Gruessner, Rainer W G ; Sutherland, David E R ; Drangstveit, Mary Beth ; Wrenshall, Lucile ; Humar, Abhinav ; Gruessner, Angelika C. / Mycophenolate mofetil in pancreas transplantation. In: Transplantation. 1998 ; Vol. 66, No. 3. pp. 318-323.
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title = "Mycophenolate mofetil in pancreas transplantation",
abstract = "Background. Mycophenolate mofetil (MMF) has been shown to decrease the incidence of acute rejection episodes after kidney transplantation. The use of MMF along with tacrolimus for ≤1 year after pancreas transplantation has not been studied in a large single-center analysis. Methods. Between July 1, 1995 and June 30, 1997, both MMF and tacrolimus were given to 120 pancreas transplant recipients. By category, 61 underwent simultaneous pancreas- kidney transplantation (SPK); 44 underwent pancreas transplantation after previous kidney transplantation (PAK); and 15 underwent pancreas transplantation alone (PTA). By donor source, 86{\%} of the grafts were from a cadaver, and 14{\%} were from a living-related donor. Induction therapy was with MMF, tacrolimus, prednisone, and antithymocyte globulin (n=109) or OKT3 (n=2). Until oral intake was resumed, recipients initially received intravenous azathioprine. Side effects were as follows: gastrointestinal (GI) toxicity in 53{\%} of recipients receiving combined MMF and tacrolimus therapy; bone marrow toxicity in 24{\%} of recipients receiving MMF alone; nephrotoxicity in 18{\%} and neurotoxicity in 11{\%} of recipients receiving tacrolimus alone. We did a matched-pair analysis to compare outcome in MMF versus azathioprine recipients, using the database of the International Pancreas Transplant Registry. Matching criteria included transplantation category, transplantation number, recipient and donor age, duct management, HLA typing, and transplantation year. Results. One-year patient survival rates were 98{\%} for SPK, 98{\%} for PAK, and 100{\%} for PTA (P=NS). For SPK recipients, 1-year pancreas graft survival rates were 86{\%} with MMF versus 79{\%} with azathioprine (P=NS); kidney graft survival rates were 96{\%} with MMF versus 86{\%} with azathioprine (P=NS). The incidence of first rejection episodes at 1 year was significantly lower for MMF recipients (15{\%} with MMF versus 43{\%} with azathioprine) (P=0.0003). For recipients of solitary pancreas transplants (PTA and PAK), we found no difference in graft survival rates between MMF and azathioprine. The conversion rate from MMF to azathioprine at 1 year was 14{\%} for SPK recipients, 26{\%} for PAK, and 39{\%} for PTA (P<0.007). The most common reason for conversion was GI toxicity, in particular for nonuremic (PTA) or posturemic (PAK) recipients. The rates of posttransplant infection and lymphoproliferative disease were low for recipients on MMF and tacrolimus. Conclusions. The combination of MMF and tacrolimus after pancreas transplantation is highly effective and safe. For SPK recipients, the incidence of acute reversible rejection episodes was significantly lower with MMF than with azathioprine. The conversion rate from MMF to azathioprine because of GI toxicity was lowest for SPK and highest for PTA recipients.",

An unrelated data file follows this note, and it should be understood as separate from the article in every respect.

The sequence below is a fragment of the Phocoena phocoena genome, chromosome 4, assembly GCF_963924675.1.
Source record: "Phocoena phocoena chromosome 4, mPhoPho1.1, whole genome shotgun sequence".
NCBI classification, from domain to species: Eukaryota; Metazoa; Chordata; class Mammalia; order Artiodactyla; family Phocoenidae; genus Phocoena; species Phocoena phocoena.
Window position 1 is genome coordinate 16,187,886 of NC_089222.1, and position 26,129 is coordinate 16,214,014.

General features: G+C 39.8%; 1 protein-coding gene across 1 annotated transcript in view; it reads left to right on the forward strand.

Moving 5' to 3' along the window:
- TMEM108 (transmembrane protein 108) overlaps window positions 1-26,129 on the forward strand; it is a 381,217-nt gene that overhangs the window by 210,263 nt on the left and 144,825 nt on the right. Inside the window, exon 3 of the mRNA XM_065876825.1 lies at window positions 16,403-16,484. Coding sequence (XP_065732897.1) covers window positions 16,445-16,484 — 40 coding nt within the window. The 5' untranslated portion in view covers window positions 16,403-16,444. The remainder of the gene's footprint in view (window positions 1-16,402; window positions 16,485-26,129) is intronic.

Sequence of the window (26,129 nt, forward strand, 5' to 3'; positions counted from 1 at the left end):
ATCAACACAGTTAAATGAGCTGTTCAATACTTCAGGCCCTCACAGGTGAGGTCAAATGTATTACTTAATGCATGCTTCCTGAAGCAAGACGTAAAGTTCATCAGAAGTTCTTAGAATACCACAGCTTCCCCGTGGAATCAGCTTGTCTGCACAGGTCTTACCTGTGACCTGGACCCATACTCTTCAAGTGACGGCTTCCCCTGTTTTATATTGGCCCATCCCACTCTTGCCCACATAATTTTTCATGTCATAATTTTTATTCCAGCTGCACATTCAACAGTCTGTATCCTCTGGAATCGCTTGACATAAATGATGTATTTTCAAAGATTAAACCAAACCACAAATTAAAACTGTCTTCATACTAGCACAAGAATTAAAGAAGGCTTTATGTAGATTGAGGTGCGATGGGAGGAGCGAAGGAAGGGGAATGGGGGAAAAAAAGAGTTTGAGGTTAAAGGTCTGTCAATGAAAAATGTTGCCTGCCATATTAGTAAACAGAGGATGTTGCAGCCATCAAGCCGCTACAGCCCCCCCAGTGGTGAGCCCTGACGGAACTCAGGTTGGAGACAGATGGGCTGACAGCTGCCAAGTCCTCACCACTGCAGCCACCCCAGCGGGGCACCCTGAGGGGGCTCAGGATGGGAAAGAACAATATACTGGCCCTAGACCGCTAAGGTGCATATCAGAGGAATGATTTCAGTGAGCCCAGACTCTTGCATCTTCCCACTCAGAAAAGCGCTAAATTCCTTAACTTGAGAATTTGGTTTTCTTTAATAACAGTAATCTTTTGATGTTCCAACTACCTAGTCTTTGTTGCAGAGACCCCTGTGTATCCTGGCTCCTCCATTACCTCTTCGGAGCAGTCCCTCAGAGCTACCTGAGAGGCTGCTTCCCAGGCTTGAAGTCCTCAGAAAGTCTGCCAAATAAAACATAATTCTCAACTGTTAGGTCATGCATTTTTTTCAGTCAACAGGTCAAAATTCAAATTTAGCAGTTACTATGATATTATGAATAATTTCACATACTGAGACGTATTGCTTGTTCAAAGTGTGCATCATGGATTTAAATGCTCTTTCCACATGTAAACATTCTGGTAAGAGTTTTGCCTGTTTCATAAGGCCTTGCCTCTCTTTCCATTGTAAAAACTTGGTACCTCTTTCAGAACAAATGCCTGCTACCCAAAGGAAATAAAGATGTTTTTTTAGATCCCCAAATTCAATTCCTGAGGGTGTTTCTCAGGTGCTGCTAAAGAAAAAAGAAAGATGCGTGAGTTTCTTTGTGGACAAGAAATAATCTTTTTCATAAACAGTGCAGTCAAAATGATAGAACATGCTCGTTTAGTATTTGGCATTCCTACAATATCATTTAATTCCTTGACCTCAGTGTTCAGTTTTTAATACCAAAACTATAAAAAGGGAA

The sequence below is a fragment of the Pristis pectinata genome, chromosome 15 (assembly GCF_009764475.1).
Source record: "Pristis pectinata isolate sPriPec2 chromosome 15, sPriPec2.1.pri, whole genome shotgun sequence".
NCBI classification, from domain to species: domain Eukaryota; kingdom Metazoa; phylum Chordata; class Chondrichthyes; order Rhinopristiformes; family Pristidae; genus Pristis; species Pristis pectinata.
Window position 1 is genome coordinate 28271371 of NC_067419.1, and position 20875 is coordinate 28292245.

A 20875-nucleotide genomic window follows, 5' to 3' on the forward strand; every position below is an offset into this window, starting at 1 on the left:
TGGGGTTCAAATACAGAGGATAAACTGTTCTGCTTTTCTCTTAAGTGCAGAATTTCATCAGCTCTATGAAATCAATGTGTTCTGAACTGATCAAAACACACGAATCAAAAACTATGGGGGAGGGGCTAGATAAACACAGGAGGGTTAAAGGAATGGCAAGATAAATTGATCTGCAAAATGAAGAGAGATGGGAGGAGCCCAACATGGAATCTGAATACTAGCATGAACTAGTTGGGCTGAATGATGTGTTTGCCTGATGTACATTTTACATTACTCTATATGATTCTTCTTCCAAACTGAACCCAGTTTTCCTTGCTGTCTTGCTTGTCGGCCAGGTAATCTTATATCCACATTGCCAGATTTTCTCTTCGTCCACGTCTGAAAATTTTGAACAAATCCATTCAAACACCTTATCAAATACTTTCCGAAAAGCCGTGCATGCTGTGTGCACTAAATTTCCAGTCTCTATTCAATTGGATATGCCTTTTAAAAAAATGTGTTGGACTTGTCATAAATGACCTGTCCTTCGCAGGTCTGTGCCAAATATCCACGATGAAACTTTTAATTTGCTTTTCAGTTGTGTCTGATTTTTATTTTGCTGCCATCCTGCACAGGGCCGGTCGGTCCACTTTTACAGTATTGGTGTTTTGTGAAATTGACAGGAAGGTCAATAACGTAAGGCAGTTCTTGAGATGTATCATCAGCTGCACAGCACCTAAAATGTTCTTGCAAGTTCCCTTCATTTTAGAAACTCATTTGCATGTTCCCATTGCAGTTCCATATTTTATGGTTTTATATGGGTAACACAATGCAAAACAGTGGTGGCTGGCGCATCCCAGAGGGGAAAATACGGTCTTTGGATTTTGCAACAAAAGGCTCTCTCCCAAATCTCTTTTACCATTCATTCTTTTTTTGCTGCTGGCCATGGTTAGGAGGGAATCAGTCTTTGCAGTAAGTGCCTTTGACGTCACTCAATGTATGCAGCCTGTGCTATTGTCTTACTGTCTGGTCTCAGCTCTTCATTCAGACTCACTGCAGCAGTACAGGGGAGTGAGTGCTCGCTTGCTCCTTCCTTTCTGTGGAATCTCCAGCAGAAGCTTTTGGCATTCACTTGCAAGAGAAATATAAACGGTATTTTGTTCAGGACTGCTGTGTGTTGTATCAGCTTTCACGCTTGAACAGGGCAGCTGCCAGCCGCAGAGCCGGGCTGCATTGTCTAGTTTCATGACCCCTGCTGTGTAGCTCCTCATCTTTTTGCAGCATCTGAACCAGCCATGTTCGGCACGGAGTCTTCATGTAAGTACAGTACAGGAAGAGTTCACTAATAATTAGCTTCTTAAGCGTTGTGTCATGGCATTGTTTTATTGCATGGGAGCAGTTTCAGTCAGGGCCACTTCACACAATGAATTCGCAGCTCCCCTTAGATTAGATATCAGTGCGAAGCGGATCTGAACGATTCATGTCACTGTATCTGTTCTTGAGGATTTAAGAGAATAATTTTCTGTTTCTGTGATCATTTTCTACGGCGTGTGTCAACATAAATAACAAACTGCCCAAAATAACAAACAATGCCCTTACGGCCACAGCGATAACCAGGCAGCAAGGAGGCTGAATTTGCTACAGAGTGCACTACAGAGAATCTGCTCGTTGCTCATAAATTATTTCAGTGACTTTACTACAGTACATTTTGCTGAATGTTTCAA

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AU - Gruessner, Rainer W G

AU - Sutherland, David E R

AU - Drangstveit, Mary Beth

AU - Wrenshall, Lucile

AU - Humar, Abhinav

AU - Gruessner, Angelika C